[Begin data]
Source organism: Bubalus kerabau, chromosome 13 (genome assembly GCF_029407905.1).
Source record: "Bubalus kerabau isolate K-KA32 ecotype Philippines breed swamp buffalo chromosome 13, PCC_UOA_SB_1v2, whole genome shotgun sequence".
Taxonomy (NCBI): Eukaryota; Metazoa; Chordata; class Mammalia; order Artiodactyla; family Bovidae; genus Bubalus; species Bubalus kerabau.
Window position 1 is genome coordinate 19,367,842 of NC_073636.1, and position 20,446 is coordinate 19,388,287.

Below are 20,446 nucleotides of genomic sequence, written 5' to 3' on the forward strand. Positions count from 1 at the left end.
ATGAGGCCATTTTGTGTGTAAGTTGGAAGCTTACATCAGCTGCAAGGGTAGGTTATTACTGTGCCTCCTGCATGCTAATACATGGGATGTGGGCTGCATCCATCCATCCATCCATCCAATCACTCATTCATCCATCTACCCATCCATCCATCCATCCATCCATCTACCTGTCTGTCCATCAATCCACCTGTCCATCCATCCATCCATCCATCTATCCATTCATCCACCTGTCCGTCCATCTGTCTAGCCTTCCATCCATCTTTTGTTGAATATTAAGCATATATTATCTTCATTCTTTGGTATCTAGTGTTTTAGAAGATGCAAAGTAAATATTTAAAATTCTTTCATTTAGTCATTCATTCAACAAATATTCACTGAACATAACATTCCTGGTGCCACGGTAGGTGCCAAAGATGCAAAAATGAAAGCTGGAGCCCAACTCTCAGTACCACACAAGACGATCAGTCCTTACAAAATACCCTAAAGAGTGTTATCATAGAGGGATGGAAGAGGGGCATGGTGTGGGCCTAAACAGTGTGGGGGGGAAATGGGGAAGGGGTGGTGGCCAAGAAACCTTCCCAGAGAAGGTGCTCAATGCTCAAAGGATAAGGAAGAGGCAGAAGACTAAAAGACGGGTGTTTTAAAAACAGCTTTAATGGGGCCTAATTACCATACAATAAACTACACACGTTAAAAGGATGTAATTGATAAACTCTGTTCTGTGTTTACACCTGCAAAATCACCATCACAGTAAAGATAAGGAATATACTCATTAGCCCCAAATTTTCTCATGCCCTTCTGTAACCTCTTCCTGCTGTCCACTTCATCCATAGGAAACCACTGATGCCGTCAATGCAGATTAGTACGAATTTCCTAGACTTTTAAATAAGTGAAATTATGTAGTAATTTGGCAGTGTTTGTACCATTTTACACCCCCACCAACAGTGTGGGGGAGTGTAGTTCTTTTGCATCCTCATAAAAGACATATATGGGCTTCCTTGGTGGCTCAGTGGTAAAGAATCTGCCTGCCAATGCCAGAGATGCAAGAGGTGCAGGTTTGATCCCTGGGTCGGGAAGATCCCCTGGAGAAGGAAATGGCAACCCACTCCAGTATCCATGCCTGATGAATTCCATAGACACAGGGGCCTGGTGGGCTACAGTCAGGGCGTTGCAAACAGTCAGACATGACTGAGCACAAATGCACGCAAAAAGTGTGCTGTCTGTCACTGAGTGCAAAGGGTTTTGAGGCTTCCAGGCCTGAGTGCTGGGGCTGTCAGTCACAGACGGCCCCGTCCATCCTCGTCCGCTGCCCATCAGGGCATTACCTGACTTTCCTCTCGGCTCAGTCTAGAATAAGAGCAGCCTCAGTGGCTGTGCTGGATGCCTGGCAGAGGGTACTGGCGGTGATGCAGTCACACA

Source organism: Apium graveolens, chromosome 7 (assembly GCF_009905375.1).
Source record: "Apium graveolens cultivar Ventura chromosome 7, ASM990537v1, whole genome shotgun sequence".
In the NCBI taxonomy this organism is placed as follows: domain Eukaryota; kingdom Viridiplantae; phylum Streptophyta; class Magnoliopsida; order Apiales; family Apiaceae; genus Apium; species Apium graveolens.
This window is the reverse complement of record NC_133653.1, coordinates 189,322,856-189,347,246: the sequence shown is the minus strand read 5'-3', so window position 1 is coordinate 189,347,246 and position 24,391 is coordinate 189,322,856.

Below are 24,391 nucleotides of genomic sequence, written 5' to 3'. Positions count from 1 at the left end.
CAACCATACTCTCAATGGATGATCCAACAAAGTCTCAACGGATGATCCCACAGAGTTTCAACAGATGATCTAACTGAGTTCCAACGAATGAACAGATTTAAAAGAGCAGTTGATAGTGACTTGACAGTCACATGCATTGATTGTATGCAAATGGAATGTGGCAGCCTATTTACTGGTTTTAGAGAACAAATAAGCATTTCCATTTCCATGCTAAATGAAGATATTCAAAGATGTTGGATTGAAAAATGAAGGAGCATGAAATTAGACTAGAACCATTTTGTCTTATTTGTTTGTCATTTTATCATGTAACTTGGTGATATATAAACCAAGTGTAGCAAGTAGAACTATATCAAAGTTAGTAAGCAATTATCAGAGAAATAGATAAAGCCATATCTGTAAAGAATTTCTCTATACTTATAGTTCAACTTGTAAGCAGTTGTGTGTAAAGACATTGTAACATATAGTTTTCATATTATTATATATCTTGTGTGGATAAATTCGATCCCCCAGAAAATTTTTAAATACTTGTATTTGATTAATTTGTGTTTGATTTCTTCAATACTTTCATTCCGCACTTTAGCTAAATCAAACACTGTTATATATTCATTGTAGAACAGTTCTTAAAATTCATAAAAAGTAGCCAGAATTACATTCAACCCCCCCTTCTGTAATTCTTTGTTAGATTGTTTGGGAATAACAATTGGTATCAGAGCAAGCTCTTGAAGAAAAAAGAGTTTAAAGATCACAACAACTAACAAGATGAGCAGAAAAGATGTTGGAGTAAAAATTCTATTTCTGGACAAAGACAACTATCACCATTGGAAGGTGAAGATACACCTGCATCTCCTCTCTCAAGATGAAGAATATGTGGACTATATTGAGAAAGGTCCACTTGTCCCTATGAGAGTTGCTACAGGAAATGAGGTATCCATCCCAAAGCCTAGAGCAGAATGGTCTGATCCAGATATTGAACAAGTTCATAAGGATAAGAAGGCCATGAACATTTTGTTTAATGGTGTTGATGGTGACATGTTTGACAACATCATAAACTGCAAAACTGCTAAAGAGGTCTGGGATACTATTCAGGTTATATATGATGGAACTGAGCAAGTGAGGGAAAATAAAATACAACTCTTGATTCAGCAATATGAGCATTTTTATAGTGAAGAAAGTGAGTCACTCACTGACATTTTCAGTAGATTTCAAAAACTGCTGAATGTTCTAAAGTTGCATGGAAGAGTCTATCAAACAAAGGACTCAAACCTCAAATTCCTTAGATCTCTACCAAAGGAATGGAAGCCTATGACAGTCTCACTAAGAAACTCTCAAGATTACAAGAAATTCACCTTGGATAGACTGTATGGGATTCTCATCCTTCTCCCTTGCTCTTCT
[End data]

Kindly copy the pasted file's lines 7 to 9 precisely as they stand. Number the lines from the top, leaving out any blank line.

Source organism: Apium graveolens, chromosome 7 (assembly GCF_009905375.1).
Source record: "Apium graveolens cultivar Ventura chromosome 7, ASM990537v1, whole genome shotgun sequence".
In the NCBI taxonomy this organism is placed as follows: domain Eukaryota; kingdom Viridiplantae; phylum Streptophyta; class Magnoliopsida; order Apiales; family Apiaceae; genus Apium; species Apium graveolens.